We used mixtures of aqueous solutions of a bitter substance, urea, which is strongly suppressed by sodium-containing compounds6; a sweetener, sucrose; and a salt, sodium acetate, which has a fairly mild taste6 and so is suitable for studying the flavour-modifying effects of sodium ions. Subjects (21 volunteers) were required to judge the extent of bitterness, sweetness and ‘otherness’ of all possible combinations of three concentrations of urea (0.0, 0.5, 1.0 M), four of sucrose (0.0, 0.1, 0.3, 0.5 M) and three of salt (0.0, 0.1, 0.3 M) using the method of magnitude estimation6. We evaluated the solutions, 12 per day (twice) over three consecutive days, in a counterbalanced order. Data were standardized and normalized6.

As predicted, there was a selective suppression of the taste components by sodium acetate (Fig. 1). The bitterness of urea was suppressed much more by the salt than was the sweetness of sucrose. Consequently, the sucrose-urea mixtures with added salt were relatively less bitter and more sweet than when sodium acetate was not added. Moreover, at the higher concentrations of sucrose (0.3, 0.5 M) and both concentrations of urea (0.5, 1.0 M), the absolute sweetness intensity was increased by adding either 0.1 or 0.3 M sodium acetate compared with when no sodium acetate was added (one example is shown in Fig. 1). This presumably occurred by releasing sweetness from suppression by the bitterness of urea7. As expected8, the addition of sodium acetate to sucrose in the absence of urea never had an enhancing effect on sweetness (data not shown).

Figure 1: The normalized reported magnitude of the taste of various solution mixtures is shown.
figure 1

The intensity of urea and sucrose at the highest concentrations were roughly the same (left). Statistical analysis revealed that in mixtures, the highest concentrations of sucrose and urea (without sodium acetate), mutually and roughly equally suppressed their intensities (centre). When sodium acetate was added, also at the highest concentration, intensity of the bitterness greatly decreased, being suppressed by sodium ions6, whereas the sweetness intensity increased to levels that approximated the sweetness in pure deionized water (right). Relative to binary mixture levels, asterisk denotes increase (P<0.0001) and star denotes descrease (P<0.0001). These trends were evident for other concentrations tested. Detailed analyses availabel from the authors.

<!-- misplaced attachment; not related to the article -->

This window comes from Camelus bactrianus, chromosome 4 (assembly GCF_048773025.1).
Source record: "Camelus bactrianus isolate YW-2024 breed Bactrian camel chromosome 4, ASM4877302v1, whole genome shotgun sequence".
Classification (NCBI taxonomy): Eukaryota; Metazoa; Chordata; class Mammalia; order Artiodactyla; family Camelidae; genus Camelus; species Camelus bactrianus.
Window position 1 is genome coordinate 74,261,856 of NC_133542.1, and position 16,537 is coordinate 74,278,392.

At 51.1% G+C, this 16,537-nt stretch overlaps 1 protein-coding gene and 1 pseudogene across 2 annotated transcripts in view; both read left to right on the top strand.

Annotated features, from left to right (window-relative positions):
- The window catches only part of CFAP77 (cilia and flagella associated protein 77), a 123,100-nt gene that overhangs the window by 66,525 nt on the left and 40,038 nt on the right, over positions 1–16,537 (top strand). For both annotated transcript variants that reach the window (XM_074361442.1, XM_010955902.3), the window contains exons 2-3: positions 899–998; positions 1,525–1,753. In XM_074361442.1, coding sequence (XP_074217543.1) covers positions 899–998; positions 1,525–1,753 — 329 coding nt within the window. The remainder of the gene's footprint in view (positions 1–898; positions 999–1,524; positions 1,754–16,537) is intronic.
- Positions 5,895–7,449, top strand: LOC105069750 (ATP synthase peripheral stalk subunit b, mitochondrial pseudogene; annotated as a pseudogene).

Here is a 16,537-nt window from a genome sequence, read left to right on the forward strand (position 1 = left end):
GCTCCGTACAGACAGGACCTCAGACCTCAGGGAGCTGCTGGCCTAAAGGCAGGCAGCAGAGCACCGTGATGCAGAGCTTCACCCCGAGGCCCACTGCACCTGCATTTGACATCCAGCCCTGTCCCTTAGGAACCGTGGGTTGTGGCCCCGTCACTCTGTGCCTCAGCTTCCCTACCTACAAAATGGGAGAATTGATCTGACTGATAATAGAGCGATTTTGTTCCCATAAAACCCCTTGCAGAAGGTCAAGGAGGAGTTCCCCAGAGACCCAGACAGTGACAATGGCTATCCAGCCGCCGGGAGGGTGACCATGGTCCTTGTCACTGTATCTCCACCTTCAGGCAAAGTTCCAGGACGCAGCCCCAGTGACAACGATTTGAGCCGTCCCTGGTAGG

Although this simple three-component aqueous system does not fully mimic the complex food systems in which salts are used, it illustrates at least one mechanism by which a salt increases both the relative and absolute intensity of palatable components of foods. This mechanism has not commonly been considered in taste mixture studies, which have tended to concentrate either on two-component mixtures, or on complex foods where interpretations are difficult.

Our data show that, in addition to adding desired saltiness to food, salts potentiate flavour9 through the selective suppression of bitterness (and perhaps other undesirable flavours), and the release from suppression of palatable flavours such as sweetness. The desire for NaCl and other salts in foods as diverse as (often bitter) vegetables, oily foods and meats may be due in part to their ability to suppress unpleasant flavours10. This may explain why it is difficult to make low-sodium foods acceptable.

Biophysical evidence11 implies that it will be extremely difficult to develop a salty-tasting sodium-free substitute for NaCl. However, the multiple sensory functions of salts in foods should be considered, as the differential flavour-suppressing effect shown here might be duplicated by non-sodium substances, such as bitterness blockers.